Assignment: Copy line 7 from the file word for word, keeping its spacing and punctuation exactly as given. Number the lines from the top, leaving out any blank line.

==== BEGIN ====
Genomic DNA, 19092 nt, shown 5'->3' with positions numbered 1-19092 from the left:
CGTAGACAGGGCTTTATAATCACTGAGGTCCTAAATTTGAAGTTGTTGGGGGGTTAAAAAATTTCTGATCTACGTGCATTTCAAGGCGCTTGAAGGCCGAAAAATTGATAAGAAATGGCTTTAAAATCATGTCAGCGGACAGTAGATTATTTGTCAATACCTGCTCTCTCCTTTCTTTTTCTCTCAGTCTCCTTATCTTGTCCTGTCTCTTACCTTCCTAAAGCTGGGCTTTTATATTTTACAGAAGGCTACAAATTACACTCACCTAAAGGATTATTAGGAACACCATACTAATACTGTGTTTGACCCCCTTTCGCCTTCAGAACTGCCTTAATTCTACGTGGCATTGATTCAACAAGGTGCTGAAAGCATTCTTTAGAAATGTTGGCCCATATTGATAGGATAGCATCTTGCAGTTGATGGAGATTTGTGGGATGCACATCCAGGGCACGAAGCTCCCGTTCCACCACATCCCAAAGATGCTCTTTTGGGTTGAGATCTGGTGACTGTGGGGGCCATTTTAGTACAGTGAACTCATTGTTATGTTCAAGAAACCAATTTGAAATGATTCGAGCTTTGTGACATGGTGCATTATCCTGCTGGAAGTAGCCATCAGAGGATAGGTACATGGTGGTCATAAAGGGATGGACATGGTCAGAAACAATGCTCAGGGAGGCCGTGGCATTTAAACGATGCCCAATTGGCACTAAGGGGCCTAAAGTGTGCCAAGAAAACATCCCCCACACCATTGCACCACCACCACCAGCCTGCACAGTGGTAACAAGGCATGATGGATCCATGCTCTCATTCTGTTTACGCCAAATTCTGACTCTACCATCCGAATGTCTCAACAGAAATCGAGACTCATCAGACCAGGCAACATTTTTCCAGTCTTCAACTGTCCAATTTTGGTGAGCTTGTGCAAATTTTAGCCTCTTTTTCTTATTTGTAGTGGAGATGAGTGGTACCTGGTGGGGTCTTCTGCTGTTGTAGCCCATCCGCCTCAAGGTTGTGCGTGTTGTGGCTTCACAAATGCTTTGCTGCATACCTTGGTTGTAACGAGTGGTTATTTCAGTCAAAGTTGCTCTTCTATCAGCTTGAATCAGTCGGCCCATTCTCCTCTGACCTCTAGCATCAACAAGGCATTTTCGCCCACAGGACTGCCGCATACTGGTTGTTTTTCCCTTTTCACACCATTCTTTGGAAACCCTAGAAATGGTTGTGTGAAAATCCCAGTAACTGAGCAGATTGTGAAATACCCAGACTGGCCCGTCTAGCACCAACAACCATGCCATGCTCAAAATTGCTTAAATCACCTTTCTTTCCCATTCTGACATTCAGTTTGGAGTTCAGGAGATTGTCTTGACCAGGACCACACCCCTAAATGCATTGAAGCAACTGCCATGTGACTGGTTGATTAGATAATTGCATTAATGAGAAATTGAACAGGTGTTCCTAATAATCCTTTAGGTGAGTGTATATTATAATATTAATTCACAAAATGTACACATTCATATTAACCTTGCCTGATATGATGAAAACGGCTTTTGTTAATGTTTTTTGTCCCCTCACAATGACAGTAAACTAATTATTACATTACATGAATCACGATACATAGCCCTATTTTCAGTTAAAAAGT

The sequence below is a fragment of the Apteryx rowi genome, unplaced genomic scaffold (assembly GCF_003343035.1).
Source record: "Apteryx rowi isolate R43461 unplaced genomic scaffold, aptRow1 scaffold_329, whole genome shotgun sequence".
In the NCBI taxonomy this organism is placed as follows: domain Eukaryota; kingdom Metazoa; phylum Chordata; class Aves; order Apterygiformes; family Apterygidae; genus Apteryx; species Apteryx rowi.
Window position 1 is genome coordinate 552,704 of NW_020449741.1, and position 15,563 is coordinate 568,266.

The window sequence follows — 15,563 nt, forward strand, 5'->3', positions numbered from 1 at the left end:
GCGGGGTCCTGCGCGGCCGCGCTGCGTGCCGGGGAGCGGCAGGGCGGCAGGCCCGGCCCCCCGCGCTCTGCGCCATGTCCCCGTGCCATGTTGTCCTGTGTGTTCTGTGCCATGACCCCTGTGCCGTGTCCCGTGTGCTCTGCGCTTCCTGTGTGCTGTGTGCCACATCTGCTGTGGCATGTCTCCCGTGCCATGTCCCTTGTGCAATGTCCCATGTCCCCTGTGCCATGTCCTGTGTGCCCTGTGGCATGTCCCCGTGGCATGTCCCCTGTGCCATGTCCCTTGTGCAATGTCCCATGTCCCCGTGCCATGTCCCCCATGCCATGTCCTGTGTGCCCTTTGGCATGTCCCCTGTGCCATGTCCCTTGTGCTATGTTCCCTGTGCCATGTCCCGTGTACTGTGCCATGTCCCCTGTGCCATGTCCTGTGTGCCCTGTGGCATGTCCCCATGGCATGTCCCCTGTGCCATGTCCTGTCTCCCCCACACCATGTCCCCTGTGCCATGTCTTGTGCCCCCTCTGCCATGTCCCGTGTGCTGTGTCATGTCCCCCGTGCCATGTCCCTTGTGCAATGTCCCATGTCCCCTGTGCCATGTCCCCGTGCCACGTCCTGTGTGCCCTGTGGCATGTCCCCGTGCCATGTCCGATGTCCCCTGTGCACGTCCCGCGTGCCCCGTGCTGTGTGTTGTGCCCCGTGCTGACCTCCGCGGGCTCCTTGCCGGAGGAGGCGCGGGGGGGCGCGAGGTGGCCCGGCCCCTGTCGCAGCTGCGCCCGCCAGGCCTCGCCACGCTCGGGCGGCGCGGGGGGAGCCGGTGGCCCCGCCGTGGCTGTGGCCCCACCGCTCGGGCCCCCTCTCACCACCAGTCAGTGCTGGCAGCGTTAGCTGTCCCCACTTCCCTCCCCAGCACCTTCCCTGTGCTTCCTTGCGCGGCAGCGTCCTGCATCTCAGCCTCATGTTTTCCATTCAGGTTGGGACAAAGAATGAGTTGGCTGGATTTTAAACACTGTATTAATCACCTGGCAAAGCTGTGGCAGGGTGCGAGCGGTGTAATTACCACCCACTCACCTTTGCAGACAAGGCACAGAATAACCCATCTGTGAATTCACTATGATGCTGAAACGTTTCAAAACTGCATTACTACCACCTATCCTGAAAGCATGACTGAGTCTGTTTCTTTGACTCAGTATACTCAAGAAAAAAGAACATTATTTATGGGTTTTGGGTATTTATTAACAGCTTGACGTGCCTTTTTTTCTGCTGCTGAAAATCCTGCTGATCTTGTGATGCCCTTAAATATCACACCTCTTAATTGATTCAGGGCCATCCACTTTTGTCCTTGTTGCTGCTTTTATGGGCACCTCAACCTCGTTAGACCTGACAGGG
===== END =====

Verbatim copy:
The window sequence follows — 15,563 nt, forward strand, 5'->3', positions numbered from 1 at the left end: